Rakhi Sawant income tax appeals gets both relief and dismissal from ITAT-dismissal for delay, disallowance us 40(a)(ia) remanded assessee being not covered u/s 44AB
ABCAUS Case Law Citation:
1037 (2016) (10) ITAT
Appeal-1 dismissed for dealy
There was a delay of 704 days for filing the appeal. The assessee admitted that the appellate order of the CIT(A) was served upon her on 15.3.2011 and that the last date for filing the appeal before the Tribunal was 15.5.2011. It was pleaded that her Chartered Accountant who had represented her case in the proceedings before the lower authorities did not co-operate with her in handling the appeal before this Tribunal.
However the ITAT did not find any plausible reasons to justify the long delay of 704 days for filing the appeal. The Tribunal opined that even though earlier Chartered Accountant did not co-operate with her, yet, she was required to file appeal in a reasonable time. The delay of few days for non co-operation of the Authorized Representative/CA can be understood, but what prevented the assessee to engage another representative for a period of above two years remained un-explianed.
Therefore the ITAT not finding any merit in the application for condonation of delay dismissed it and accordingly, the appeal of the assessee was also dismissed being barred by limitation.
Appeal-2 Disallowance u/s 40(a)(ia) remanded
This appeal was preferred against the order of the CIT(A) in relation of the assessment proceedings carried under section 143(3) read with section 263 of the Income Tax Act, 1961.
The only issue raised in the appeal was related to confirmation of addition for payment made to Super Cassette Industries Limited. The Assessing Officer (AO) had disallowed the said expenditure on account of two counts, firstly, that the assessee did not deduct TDS on such payment and hence the expenditure was not allowable under the provisions of section 40(a)(ia), secondly, that the assessee has not established the genuineness of the requirement of payment for the purposes of business /profession of the assessee.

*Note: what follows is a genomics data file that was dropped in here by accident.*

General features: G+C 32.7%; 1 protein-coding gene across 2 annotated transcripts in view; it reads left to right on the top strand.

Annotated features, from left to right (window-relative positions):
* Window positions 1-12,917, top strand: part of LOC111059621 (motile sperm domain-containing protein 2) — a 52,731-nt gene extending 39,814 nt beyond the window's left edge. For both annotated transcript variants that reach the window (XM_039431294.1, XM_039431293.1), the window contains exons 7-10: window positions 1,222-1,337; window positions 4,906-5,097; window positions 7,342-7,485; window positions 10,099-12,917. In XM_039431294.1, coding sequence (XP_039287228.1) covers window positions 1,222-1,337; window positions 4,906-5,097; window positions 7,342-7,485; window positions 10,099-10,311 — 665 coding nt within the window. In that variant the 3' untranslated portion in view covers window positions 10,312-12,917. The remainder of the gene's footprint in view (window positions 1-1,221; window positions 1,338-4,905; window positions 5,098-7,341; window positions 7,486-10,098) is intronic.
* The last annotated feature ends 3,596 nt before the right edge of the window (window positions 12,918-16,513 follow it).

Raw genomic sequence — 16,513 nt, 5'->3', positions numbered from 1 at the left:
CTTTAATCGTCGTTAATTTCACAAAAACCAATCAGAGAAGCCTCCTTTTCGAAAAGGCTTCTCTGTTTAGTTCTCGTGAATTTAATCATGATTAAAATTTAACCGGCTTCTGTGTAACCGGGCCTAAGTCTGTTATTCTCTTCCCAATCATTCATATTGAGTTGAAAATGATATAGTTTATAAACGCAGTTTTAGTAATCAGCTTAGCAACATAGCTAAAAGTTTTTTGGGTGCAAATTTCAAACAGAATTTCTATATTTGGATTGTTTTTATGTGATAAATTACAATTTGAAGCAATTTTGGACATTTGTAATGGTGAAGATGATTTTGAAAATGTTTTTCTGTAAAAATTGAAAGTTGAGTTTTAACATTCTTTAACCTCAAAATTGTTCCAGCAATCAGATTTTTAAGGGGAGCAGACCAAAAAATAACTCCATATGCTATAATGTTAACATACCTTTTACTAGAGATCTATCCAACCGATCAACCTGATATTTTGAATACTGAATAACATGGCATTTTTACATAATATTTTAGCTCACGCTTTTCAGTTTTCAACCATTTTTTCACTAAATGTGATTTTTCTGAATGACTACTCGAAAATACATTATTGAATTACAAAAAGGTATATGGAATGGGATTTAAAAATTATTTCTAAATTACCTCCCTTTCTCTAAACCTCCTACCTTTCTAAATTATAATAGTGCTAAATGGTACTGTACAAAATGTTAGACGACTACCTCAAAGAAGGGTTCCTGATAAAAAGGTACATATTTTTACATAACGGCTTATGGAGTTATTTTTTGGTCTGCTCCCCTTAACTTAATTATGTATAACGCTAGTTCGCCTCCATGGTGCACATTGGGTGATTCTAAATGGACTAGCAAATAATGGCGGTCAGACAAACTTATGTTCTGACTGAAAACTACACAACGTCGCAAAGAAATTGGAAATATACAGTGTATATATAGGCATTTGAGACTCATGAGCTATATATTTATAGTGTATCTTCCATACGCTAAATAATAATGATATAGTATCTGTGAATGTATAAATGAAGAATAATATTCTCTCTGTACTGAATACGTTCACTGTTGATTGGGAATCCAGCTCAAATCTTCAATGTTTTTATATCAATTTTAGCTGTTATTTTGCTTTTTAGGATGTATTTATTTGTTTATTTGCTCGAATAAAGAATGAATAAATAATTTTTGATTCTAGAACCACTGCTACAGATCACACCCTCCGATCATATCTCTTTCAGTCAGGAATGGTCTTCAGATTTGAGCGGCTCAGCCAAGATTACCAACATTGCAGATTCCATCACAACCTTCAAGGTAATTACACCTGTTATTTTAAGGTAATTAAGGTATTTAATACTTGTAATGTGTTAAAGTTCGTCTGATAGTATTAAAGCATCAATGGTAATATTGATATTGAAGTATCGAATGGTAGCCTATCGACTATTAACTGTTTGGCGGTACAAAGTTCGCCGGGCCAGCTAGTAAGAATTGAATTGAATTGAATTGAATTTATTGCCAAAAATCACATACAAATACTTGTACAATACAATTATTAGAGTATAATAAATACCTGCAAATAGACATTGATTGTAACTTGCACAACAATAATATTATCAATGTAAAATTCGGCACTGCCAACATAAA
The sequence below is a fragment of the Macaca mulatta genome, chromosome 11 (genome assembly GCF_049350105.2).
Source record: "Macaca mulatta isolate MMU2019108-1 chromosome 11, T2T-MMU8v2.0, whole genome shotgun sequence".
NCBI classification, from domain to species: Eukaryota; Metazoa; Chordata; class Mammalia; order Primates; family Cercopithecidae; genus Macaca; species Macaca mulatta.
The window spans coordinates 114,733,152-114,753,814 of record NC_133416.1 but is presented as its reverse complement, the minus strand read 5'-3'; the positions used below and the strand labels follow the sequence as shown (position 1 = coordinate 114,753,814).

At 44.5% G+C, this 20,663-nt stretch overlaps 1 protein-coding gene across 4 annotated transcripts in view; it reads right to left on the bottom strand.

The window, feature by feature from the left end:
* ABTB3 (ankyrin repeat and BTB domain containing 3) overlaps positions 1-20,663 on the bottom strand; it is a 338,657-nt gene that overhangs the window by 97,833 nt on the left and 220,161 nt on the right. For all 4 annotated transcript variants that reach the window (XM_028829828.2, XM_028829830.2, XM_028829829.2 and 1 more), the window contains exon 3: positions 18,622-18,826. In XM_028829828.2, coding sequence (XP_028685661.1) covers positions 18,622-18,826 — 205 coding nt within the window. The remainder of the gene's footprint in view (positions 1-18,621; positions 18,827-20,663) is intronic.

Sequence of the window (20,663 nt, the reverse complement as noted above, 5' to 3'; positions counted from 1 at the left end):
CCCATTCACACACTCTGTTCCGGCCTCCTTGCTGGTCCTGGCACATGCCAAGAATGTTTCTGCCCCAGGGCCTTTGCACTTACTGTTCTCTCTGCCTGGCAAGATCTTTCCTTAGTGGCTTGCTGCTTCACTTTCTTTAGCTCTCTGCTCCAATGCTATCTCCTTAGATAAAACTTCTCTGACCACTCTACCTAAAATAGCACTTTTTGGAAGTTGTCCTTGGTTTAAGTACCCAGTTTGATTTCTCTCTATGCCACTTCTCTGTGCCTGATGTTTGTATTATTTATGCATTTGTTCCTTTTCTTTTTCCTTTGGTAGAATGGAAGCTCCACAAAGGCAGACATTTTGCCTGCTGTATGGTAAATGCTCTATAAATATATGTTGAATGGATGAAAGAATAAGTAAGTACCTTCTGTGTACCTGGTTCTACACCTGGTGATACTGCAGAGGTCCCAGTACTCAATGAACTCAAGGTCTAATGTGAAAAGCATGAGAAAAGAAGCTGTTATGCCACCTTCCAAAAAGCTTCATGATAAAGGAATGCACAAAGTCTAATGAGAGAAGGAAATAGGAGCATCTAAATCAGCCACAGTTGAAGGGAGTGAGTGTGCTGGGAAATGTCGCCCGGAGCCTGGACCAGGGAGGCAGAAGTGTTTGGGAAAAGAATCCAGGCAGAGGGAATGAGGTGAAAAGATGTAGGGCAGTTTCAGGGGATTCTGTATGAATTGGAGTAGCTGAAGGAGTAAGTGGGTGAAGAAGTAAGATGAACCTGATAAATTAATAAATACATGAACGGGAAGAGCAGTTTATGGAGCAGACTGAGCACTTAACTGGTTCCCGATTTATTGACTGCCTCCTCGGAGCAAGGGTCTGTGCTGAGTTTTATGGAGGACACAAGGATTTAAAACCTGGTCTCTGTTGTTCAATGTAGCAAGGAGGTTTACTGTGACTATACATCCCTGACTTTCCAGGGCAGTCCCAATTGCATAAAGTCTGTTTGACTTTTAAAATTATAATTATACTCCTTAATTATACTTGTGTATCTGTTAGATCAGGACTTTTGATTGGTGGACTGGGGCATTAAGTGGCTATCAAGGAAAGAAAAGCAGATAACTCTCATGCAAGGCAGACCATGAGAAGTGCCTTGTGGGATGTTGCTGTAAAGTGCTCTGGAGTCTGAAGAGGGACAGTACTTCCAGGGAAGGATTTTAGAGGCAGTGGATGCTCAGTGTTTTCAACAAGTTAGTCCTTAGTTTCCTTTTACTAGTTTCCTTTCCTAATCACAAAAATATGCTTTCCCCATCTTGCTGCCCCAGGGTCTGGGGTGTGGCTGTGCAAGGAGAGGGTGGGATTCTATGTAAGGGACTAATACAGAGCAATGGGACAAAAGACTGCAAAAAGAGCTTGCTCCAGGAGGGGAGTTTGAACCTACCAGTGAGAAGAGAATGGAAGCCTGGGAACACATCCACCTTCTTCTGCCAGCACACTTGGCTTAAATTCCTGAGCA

The assessee pleaded that the she was an individual and not at all covered under section 44AB in view of clause (i)(1) to the Explanation to section 194C and also in the light of second proviso to section 194J, the assessee was not liable to deduct TDS either under section 194C or 194J and hence no disallowance could have been made u/s 40(a)(ia).
It was also been pleaded that the payment was made to Super Cassette Industrial Ltd towards video production charges and that the assessee had no control over the company including the selection of Director. Also that the payment was made towards video production charges which was relatable to her business or profession.
Observations made by the Tribunal:
The ITAT observed that the CIT(A) has not discussed about the non applicability of the provisions of section 194C and or 194J and has straightway applied the provisions of TDS u/s 40(a)(ia). Even regarding the genuineness/requirement of the payments for assessee’s profession, the order of CIT(A) was not a speaking one. Therefore the entire matter was required to be looked into afresh by the CIT(A).
The order of the CIT(A) was set aside and the appeal of the assessee was restored back to the file of the CIT(A) to decide the same afresh after providing opportunity of being heard to the assessee.